Without cross grain construction, there are no wood movement issues, all the boards will move in unison. Don’t use cleats, they are ugly and are cross grain, so you will have to consider movement. Set the shelves in dadoes, it looks way better, is stronger and eliminates movement issues.

-- Bondo Gaposis

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BB1

487 posts in 313 days


#3 posted 07-08-2016 07:03 PM

Thank you for the help. If I might, a couple followups. Sounds like cleats weren’t a good idea so can use a dado instead for the shelves. Bondo – is there a recommended depth for dados, or is there a calculation for the length/thickness of the shelf that determines how deep to cut the dado? Once done, should this be a friction fit or am I ok to glue it as well?

I am not sure about how I will approach the back. I think this will be placed next to a chair so both front/back will be visible (rather than the back up against a wall). Thus, plywood would not be an option so will look up more on the tongue-and-groove or shiplap that Jeremy mentioned. If anyone has a project that used one of these methods, I would be interested in viewing.

Again, I appreciate the information. Hopefully will have a project post down the road with a successfully completed bookcase/stand.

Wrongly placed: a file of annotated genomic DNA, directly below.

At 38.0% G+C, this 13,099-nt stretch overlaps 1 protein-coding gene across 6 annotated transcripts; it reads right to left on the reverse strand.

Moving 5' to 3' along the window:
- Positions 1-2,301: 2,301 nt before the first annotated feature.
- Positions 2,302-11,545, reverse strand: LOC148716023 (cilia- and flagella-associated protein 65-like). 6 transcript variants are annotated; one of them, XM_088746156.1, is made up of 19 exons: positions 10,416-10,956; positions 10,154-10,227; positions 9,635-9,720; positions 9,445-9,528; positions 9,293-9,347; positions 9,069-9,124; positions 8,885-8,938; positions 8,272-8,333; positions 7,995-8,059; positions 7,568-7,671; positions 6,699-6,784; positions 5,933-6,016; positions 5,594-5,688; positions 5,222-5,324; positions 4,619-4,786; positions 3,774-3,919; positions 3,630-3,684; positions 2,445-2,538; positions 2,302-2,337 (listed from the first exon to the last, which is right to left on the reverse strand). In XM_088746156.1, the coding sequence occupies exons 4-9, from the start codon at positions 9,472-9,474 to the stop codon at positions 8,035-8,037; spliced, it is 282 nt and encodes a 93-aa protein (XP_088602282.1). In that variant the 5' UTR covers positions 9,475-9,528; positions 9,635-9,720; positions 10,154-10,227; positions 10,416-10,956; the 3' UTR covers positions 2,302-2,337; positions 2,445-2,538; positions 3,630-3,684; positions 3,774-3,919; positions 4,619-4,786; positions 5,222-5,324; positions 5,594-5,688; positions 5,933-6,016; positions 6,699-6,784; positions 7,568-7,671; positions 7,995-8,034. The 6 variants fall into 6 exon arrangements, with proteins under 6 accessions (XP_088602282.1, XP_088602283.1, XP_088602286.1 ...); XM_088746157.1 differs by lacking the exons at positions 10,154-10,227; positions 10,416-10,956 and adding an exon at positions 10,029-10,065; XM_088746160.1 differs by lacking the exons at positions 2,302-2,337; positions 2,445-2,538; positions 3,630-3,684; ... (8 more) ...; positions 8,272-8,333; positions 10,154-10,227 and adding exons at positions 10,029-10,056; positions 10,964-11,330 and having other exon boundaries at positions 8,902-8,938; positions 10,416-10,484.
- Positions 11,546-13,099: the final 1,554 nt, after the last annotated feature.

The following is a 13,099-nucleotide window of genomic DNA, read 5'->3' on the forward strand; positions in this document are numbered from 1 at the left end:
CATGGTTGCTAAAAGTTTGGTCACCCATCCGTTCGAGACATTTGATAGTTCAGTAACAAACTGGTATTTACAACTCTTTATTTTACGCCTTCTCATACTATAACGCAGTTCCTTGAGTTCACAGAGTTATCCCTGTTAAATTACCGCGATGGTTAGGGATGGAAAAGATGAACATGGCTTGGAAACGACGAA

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jdh122

879 posts in 2283 days


#4 posted 07-09-2016 12:55 PM

Definitely glue the wood in the dado. I don’t know of any rule of thumb for the depth of the dado. Shallower dados are stronger but leave less glue surface. In 3/4 inch sides I’d probably do 3/8 inch dados. Note that the length of the sides have to be quite exact.
I’ve done shiplap backs on various casework pieces, but never really take pictures of it, because it’s hidden. But I bet an online search will show you details. The fact that the back will be visible does not mean you can’t use plywood – rout a 3/16 inch rabbet into the sides and top and bottom. 1/4 inch plywood gets nailed in and is invisible from the sides and top. This will actually add more strength than the shiplap or tongue and groove, plus you can add nails through the back into the shelves for even more stiffening. Again, depends on the look you’re going for.
As I mentioned, you’ll need to use a different type of joint for the top and bottom horizontal pieces. Dowels will work, half-blind dovetails look nice on the top but are trickier. Plugged screws in from the sides are a possibility too, although I probably wouldn’t.

-- Jeremy, in the Acadian forests

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BB1

487 posts in 313 days


#5 posted 07-09-2016 03:03 PM

Jeremy – thank you for the additional help. Not sure if plywood or shiplap will be optimal – am thinking of trying some boards running across that would keep books from falling out the back but yet be somewhat open (i.e., maybe 3 inch boards with 2 inch gaps between). Then I run into how to attach those without fasteners showing. Will have to ask my friend what look he is wanting. Ideally, I would like it all be be from the walnut wood he has.